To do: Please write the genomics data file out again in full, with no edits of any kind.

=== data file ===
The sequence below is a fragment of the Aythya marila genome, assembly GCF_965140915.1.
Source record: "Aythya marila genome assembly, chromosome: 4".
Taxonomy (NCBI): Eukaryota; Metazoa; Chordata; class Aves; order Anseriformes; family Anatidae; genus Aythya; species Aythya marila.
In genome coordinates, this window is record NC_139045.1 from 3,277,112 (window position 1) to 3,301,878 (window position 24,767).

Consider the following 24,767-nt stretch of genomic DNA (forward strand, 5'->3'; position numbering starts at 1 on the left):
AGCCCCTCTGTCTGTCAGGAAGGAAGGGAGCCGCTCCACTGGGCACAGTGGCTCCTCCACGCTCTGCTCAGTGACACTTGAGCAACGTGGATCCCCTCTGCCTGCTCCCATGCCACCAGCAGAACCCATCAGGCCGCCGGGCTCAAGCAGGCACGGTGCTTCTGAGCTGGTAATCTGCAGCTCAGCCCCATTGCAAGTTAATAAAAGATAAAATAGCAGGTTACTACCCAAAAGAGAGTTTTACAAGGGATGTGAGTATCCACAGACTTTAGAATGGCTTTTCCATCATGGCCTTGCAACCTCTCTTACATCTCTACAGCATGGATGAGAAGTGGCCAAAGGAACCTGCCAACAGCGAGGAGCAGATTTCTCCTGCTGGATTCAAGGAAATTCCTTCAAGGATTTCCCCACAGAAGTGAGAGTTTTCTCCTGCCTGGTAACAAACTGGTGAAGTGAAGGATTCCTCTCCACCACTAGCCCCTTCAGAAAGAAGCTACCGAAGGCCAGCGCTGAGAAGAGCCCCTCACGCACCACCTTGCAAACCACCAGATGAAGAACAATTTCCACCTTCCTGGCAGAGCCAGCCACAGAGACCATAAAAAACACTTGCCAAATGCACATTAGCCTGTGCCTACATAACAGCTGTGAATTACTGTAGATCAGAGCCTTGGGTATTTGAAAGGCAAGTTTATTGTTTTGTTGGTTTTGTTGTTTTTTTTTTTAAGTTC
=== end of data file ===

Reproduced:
The sequence below is a fragment of the Aythya marila genome, assembly GCF_965140915.1.
Source record: "Aythya marila genome assembly, chromosome: 4".
Taxonomy (NCBI): Eukaryota; Metazoa; Chordata; class Aves; order Anseriformes; family Anatidae; genus Aythya; species Aythya marila.
In genome coordinates, this window is record NC_139045.1 from 3,277,112 (window position 1) to 3,301,878 (window position 24,767).

Consider the following 24,767-nt stretch of genomic DNA (forward strand, 5'->3'; position numbering starts at 1 on the left):
AGCCCCTCTGTCTGTCAGGAAGGAAGGGAGCCGCTCCACTGGGCACAGTGGCTCCTCCACGCTCTGCTCAGTGACACTTGAGCAACGTGGATCCCCTCTGCCTGCTCCCATGCCACCAGCAGAACCCATCAGGCCGCCGGGCTCAAGCAGGCACGGTGCTTCTGAGCTGGTAATCTGCAGCTCAGCCCCATTGCAAGTTAATAAAAGATAAAATAGCAGGTTACTACCCAAAAGAGAGTTTTACAAGGGATGTGAGTATCCACAGACTTTAGAATGGCTTTTCCATCATGGCCTTGCAACCTCTCTTACATCTCTACAGCATGGATGAGAAGTGGCCAAAGGAACCTGCCAACAGCGAGGAGCAGATTTCTCCTGCTGGATTCAAGGAAATTCCTTCAAGGATTTCCCCACAGAAGTGAGAGTTTTCTCCTGCCTGGTAACAAACTGGTGAAGTGAAGGATTCCTCTCCACCACTAGCCCCTTCAGAAAGAAGCTACCGAAGGCCAGCGCTGAGAAGAGCCCCTCACGCACCACCTTGCAAACCACCAGATGAAGAACAATTTCCACCTTCCTGGCAGAGCCAGCCACAGAGACCATAAAAAACACTTGCCAAATGCACATTAGCCTGTGCCTACATAACAGCTGTGAATTACTGTAGATCAGAGCCTTGGGTATTTGAAAGGCAAGTTTATTGTTTTGTTGGTTTTGTTGTTTTTTTTTTTAAGTTC